Repertoires of contention between the regime and political actors
While most of the literature in post-revolutionary Egypt focused on the international spread of repertoires of contention, protesting, organizing and mobilizing techniques, this thesis aims at drawing links between political action before and after the 2011 uprising through studying 1) the influence of regime's tactics on revolutionary's techniques and 2) political actors’ reactions to the existing structures. Building a bridge between both aisles, regime and actors, and studying them as part of the same construction is crucial. Protesters did not only get affected by international repertoires of contention or local ones, but they were also influenced by the authoritarian regime's tactics, language and institutions. Furthermore, the state borrowed tactics from protesters. For example, the idea of encouraging honorable citizens to act is inspired by the protesters groups who took to the streets. The state borrowed citizens’ engagement from the contentious groups to use it as part of its toolkit to control the vibrant revolutionary waves. The state also borrowed the use of social media and adopted it as a channel of communication. In this research, I will examine groups that were active during the revolution (such as the Ultras groups) and after the revolution (such as the honorable citizens and bearded police officers) to draw analogies of how these movements recycled repertoires of contention that they borrowed from the state and local and international movements. The broader context is important. Concepts like public order must be taken into consideration. I argue that Mubarak regime’s domination of the public sphere before the revolution shaped actions in the public sphere. For example, the dominant one-party regime that Mubarak was leading and the discourse of democracy-without-politics was reflected during the uprising days, when most of the protesters denied any affiliations to political parties. The surveillance and control over stadiums led to training the football fans on how to respond to police forces quickly and cooperatively, which are the skills that they used during the uprising in 2011. And finally, the prohibition of religious markers from some state institutions, either under the umbrella of secularism or long-standing traditions of the entities, paved the way for manipulating the space of uncodified rules. The lack of clear definitions on behalf of the regime, along with the political opportunity that gave the Islamists power after the revolution facilitated this. The bearded police officers used this gap and built a case to gain the right to wear the religious marker to their daily police jobs. I also argue that the state’s tactics inspired actors as to how they should revolt or make demands. The influence worked both ways, meaning that the state learned from the political groups as well.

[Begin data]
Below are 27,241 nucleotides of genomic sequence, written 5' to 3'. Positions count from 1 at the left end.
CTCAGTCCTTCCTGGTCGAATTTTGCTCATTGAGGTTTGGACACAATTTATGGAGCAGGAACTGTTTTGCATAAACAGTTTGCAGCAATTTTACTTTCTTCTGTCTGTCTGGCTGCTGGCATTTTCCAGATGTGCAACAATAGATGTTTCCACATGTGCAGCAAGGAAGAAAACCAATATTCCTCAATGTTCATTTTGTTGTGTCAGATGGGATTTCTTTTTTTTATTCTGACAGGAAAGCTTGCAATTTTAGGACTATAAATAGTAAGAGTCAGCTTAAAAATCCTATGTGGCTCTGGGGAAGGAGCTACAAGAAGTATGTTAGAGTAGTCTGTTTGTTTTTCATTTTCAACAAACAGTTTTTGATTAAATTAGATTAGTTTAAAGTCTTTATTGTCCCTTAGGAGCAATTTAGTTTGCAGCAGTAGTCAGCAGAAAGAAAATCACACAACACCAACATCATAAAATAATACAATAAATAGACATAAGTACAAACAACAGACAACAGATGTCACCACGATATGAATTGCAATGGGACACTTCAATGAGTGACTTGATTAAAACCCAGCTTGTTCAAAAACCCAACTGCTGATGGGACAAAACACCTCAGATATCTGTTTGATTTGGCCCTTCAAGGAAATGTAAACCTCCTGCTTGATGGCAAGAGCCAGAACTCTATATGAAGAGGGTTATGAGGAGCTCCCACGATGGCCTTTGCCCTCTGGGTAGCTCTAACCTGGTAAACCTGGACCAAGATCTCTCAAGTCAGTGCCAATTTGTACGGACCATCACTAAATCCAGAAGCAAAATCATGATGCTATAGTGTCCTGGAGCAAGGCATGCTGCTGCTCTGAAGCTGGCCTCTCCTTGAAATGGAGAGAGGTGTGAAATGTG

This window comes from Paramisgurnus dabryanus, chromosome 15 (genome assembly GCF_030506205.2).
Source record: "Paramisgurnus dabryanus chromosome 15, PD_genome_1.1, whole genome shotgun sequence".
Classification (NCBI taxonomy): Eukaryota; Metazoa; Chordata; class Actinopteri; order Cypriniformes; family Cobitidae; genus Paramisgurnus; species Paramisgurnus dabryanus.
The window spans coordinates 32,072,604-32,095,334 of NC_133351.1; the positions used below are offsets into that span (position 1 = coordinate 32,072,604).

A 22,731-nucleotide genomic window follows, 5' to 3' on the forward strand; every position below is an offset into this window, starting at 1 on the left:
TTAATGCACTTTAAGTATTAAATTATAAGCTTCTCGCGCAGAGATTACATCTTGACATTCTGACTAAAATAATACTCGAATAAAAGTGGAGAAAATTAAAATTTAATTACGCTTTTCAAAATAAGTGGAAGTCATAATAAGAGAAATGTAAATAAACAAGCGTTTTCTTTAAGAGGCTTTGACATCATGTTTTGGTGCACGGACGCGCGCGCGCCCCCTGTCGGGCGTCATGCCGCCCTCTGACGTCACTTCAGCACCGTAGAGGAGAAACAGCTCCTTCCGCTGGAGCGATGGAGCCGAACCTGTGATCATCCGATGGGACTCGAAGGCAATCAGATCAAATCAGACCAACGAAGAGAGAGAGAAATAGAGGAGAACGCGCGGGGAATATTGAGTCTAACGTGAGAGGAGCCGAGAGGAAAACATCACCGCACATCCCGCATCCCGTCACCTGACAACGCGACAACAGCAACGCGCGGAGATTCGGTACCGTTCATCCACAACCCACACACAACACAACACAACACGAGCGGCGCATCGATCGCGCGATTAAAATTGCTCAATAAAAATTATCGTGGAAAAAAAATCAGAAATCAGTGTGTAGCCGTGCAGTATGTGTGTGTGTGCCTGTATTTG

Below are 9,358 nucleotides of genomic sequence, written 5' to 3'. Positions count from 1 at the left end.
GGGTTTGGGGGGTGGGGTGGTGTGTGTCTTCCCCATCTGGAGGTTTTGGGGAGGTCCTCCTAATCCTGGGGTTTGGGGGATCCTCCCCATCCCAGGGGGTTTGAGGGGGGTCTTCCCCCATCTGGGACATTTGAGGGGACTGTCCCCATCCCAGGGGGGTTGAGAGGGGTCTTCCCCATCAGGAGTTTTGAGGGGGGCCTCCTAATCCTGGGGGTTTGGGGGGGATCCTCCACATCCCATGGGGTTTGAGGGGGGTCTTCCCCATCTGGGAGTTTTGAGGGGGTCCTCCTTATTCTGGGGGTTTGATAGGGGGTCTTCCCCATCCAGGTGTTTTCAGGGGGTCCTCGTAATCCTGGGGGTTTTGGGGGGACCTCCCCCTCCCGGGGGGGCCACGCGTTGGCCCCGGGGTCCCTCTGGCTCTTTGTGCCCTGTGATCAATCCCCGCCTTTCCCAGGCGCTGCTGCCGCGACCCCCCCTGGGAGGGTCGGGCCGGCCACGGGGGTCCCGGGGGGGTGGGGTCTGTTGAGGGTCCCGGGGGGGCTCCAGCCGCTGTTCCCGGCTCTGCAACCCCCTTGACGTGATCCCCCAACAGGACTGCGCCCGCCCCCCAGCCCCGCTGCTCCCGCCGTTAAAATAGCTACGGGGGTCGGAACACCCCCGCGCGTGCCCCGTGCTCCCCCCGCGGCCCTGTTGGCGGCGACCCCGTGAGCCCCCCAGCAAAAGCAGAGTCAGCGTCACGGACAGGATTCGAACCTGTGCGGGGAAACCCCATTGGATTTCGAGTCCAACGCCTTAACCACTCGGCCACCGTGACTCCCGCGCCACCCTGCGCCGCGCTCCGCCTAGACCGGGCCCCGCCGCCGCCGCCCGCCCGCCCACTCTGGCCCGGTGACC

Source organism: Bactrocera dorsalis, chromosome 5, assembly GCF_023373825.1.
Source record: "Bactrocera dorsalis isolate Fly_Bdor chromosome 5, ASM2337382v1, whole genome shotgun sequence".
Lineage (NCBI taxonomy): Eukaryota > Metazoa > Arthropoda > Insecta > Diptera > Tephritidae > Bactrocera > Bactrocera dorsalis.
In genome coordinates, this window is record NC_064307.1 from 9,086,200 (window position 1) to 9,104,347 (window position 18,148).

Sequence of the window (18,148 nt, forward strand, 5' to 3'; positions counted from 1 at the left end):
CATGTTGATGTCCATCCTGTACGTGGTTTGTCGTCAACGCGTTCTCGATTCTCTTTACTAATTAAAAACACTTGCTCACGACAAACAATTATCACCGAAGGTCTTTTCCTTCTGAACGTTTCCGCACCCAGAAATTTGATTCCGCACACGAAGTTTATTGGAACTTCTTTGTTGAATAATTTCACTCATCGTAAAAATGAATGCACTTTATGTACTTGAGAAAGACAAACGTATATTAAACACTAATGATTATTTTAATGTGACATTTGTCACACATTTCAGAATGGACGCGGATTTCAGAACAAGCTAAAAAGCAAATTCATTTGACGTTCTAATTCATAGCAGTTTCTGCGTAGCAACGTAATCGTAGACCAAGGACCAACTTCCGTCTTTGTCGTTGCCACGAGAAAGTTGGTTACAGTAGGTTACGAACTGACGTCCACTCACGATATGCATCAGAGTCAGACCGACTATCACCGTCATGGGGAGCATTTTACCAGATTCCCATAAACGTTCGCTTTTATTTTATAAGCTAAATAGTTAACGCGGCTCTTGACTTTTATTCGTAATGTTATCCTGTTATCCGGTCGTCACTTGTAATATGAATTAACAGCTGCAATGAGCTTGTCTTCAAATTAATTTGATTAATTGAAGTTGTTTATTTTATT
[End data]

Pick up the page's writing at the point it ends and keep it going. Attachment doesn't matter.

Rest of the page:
MA in Sociology-Anthropology
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(2019).Repertoires of contention between the regime and political actors [Master's Thesis, the American University in Cairo]. AUC Knowledge Fountain.
Zarif, Ereny. Repertoires of contention between the regime and political actors. 2019. American University in Cairo, Master's Thesis. AUC Knowledge Fountain.